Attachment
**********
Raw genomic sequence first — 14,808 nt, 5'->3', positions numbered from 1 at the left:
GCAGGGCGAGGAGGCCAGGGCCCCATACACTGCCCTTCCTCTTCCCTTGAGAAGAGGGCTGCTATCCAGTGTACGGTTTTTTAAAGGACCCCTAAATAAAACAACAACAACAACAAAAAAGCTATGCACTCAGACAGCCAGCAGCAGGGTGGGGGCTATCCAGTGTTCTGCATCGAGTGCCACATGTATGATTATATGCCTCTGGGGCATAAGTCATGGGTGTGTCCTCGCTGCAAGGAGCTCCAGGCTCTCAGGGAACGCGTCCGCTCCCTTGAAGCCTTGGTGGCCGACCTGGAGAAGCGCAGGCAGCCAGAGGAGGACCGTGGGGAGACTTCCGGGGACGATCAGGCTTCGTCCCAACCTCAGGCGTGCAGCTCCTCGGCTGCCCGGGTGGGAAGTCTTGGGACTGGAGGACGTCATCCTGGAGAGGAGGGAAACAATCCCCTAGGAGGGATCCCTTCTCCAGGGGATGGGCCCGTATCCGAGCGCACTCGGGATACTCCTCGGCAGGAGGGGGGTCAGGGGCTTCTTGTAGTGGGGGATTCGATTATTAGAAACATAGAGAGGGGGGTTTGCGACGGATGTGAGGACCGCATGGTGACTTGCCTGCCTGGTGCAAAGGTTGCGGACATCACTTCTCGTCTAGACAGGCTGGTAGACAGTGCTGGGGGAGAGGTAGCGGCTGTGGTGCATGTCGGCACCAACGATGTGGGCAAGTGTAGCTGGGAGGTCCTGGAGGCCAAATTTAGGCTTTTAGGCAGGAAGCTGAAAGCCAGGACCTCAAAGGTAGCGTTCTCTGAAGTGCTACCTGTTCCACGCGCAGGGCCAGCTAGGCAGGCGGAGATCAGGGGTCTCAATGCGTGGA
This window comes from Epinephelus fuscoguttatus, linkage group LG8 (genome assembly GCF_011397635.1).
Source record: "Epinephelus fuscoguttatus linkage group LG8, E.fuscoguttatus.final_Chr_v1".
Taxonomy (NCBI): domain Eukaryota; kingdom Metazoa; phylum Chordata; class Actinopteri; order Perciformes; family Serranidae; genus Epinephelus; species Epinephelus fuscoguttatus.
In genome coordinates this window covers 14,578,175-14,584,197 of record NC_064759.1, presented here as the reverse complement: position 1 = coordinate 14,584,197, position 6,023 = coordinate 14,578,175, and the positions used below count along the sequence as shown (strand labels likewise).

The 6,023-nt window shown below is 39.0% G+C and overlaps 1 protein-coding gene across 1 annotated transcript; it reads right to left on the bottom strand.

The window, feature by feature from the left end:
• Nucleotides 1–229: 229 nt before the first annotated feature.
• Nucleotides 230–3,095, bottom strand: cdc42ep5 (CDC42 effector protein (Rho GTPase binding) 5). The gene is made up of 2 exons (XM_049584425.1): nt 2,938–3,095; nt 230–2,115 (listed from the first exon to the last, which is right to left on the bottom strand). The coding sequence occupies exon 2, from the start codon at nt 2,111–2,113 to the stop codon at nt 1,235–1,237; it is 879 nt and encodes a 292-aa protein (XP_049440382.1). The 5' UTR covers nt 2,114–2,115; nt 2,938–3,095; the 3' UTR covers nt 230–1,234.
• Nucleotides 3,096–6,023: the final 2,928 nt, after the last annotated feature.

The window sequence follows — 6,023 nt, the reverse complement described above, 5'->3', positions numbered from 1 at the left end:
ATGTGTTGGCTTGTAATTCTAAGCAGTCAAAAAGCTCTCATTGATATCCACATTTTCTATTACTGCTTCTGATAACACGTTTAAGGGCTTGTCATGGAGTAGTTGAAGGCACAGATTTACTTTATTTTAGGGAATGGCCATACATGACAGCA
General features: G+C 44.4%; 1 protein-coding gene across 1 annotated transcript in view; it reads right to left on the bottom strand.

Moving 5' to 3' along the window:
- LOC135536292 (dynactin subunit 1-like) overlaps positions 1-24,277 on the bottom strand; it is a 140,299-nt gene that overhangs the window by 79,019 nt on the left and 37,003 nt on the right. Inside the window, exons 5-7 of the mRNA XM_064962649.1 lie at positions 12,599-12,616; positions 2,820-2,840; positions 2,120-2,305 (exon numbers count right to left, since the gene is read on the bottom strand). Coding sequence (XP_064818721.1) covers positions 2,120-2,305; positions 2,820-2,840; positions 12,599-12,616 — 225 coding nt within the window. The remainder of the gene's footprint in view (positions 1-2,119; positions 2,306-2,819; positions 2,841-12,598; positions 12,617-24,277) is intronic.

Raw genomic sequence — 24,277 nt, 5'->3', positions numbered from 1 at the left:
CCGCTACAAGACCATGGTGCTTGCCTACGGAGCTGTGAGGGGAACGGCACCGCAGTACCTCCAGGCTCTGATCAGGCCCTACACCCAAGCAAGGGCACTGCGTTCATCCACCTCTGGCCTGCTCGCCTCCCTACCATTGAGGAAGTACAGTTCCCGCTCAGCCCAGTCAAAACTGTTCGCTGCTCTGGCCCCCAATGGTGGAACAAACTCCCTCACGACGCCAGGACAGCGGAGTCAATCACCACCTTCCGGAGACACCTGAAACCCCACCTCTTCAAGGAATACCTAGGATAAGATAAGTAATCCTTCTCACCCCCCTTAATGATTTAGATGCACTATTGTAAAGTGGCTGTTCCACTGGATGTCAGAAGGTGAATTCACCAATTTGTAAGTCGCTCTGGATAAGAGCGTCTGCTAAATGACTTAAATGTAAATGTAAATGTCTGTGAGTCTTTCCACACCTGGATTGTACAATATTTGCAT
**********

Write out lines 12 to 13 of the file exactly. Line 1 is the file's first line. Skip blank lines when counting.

The window sequence follows — 6,023 nt, the reverse complement described above, 5'->3', positions numbered from 1 at the left end:
ATGTGTTGGCTTGTAATTCTAAGCAGTCAAAAAGCTCTCATTGATATCCACATTTTCTATTACTGCTTCTGATAACACGTTTAAGGGCTTGTCATGGAGTAGTTGAAGGCACAGATTTACTTTATTTTAGGGAATGGCCATACATGACAGCA